Instead of getting sick and tired in this cold and flu season, get inspired to prioritize self-care.
With the seasons changing, it’s easy to put your self-care routines aside to focus on getting back into work and on the upcoming school year. Between work deadlines, hosting friends and family, birthday parties, play dates, and school/work functions, your schedule is maxed out!
So, I write to remind you to give yourself the gift of continued self-care this winter. The same way you schedule meetings, appointments, dates, and car maintenance, you need to schedule in time for your physical and mental health. I know it might feel like it’s “just one more thing” in your schedule, but believe me, it’s worth it (and your body and mind will thank you).
It’s also an important time of year to both delegate and practice the art of saying “no” to requests. Perhaps your partner can do the grocery shopping or buy ready-made dinner, decline a social function, or do not offer to host something if you don’t want to. I often try hard to make a list of self-care activities so when I am most overwhelmed and swamped I can pick something from my list rather than feel even more stressed about thinking about what to do!
Self-care brainstorm: weekly bath, book club, dinner with a friend, massage, yoga, continue to go to the gym, walk your dog, indoor swimming, knit, stretch, meditate, bake something yummy, lift weights, acupuncture or make a therapy appointment.
Go ahead and pull out your calendar- and plug in some self-care for the month! I promise you won’t regret it.
Ask anyone who’s ever dated, and they’ll tell you about their unsuccessful relationships.
“My past relationships were unsuccessful.”
“I always seem to fail in love.”
“I’d like to be in a successful relationship that actually lasts.”
What does it mean to be in a successful relationship? And how do we define it?
For some, the term “successful” is saved only for those partnerships that end in life-long marriage—’til death do they part. But who is to say that marriage (or a long-lasting marriage) is the only qualifier for success?
What happens if we change the way we define a successful relationship to mean any relationship that resulted in a better, stronger, smarter you?
A 3-month relationship, where partners learn about their sexual desires and preferences is a success.
A 5-year relationship, where you now more clearly understand of the qualities you need in a long-term partner is a success.
A 20-year marriage that has ended, where you’ve learned to love and let go, leading to more self-discovery and resilience is a success.
I have clients who tell me they’ve had “no successful relationships,” and after a little more conversation, I can see that they’ve had many successful relationships. While those relationships have now ended, the amount of information they’ve learned about them is amazing.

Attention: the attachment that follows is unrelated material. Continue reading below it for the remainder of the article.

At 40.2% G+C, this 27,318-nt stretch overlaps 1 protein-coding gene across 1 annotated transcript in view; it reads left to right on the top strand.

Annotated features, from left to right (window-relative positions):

The ability for my clients to reframe their relationships experiences is empowering.
Let’s take back this phrase “unsuccessful,” and redefine what success looks like in relationships of all kinds. Every relationship—no matter how short or long—teaches us something about ourselves and desires. They help us prepare for future relationships, and that’s what success looks like!
Myth: Only “crazy” people or people with severe issues receive psychotherapy.
Every day people seek therapy for a range of reasons. Some pursue psychotherapy for treatment of anxiety, depression or other disorders. Others want help coping with life stressors or transitions, like school challenges, the loss of a job or a loved one, stress, or conflict at work. Others may need help managing and balancing work and family responsibilities, coping with an aging parent, or improving relationship skills. By learning problem-solving skills and coping strategies, anyone (young and old) can benefit from psychotherapy.
Myth: Social Workers only work in Hospitals, Schools, and for a Children’s Aid Society.
Registered Social Workers work in a variety of settings and have different and unique areas of specialty. While Social Workers do work in the above settings, they are not limited to those places. Social Workers can also provide Psychotherapy (also called counselling or talk therapy). Social Workers who work as Clinical Therapists, providing Psychotherapy, have schooling, training and certifications that enable them to do this work. However, unlike a Psychologist, Social Workers can neither diagnose clients with disorders nor prescribe medication, like a Psychiatrist. Therefore, Social Workers often offer lower rates for therapy and are more accessible in the community. For now, Registered Social Worker Psychotherapy services are not covered under OHIP. Hopefully, as our societies and governments recognize the importance of a range of mental health care services, this will change.
Myth: Talking to family members or friends can be just as helpful as going to a Social Worker/Provider of Psychotherapy.
When you’re having a difficult time, support from trusted family and friends is very beneficial. Friends, families, and therapists can provide similar but also different types of support. Talking with a Clinical Social Worker can be helpful because they have a Master’s Degree of Social Work. This means they have specialized training, knowledge and experience that make them experts in treating and understanding complex problems. Therapists can be there when you feel like you don’t have anyone to talk to, but therapy is also more than someone listening or offering advice. Clinical Social Workers can help identify and address behaviors, thought patterns and broader structures that may be negatively impacting coping or decision-making. Therapists are also a neutral party, providing an unbiased and open space to talk through complex, sensitive issues in a confidential setting.